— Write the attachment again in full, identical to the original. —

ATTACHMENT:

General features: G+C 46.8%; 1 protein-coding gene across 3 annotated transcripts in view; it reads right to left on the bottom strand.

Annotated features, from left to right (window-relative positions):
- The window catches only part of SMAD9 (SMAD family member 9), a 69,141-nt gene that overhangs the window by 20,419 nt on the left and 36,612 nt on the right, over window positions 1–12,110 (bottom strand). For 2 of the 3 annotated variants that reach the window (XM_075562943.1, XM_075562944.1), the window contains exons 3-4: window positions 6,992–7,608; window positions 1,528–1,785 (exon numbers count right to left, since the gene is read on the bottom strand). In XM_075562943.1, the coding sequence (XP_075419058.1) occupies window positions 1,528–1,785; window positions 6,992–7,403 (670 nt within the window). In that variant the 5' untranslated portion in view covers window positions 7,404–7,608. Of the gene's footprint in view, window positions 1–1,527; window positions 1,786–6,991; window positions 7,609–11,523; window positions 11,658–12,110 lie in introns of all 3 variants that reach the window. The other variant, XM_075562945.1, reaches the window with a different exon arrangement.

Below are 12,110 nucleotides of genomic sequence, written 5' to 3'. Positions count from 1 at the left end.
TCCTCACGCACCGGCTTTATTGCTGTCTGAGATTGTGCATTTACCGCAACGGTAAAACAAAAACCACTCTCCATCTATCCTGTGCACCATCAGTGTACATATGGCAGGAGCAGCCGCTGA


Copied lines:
General features: G+C 46.8%; 1 protein-coding gene across 3 annotated transcripts in view; it reads right to left on the bottom strand.

Annotated features, from left to right (window-relative positions):
- The window catches only part of SMAD9 (SMAD family member 9), a 69,141-nt gene that overhangs the window by 20,419 nt on the left and 36,612 nt on the right, over window positions 1–12,110 (bottom strand). For 2 of the 3 annotated variants that reach the window (XM_075562943.1, XM_075562944.1), the window contains exons 3-4: window positions 6,992–7,608; window positions 1,528–1,785 (exon numbers count right to left, since the gene is read on the bottom strand). In XM_075562943.1, the coding sequence (XP_075419058.1) occupies window positions 1,528–1,785; window positions 6,992–7,403 (670 nt within the window). In that variant the 5' untranslated portion in view covers window positions 7,404–7,608. Of the gene's footprint in view, window positions 1–1,527; window positions 1,786–6,991; window positions 7,609–11,523; window positions 11,658–12,110 lie in introns of all 3 variants that reach the window. The other variant, XM_075562945.1, reaches the window with a different exon arrangement.

Below are 12,110 nucleotides of genomic sequence, written 5' to 3'. Positions count from 1 at the left end.
TCCTCACGCACCGGCTTTATTGCTGTCTGAGATTGTGCATTTACCGCAACGGTAAAACAAAAACCACTCTCCATCTATCCTGTGCACCATCAGTGTACATATGGCAGGAGCAGCCGCTGA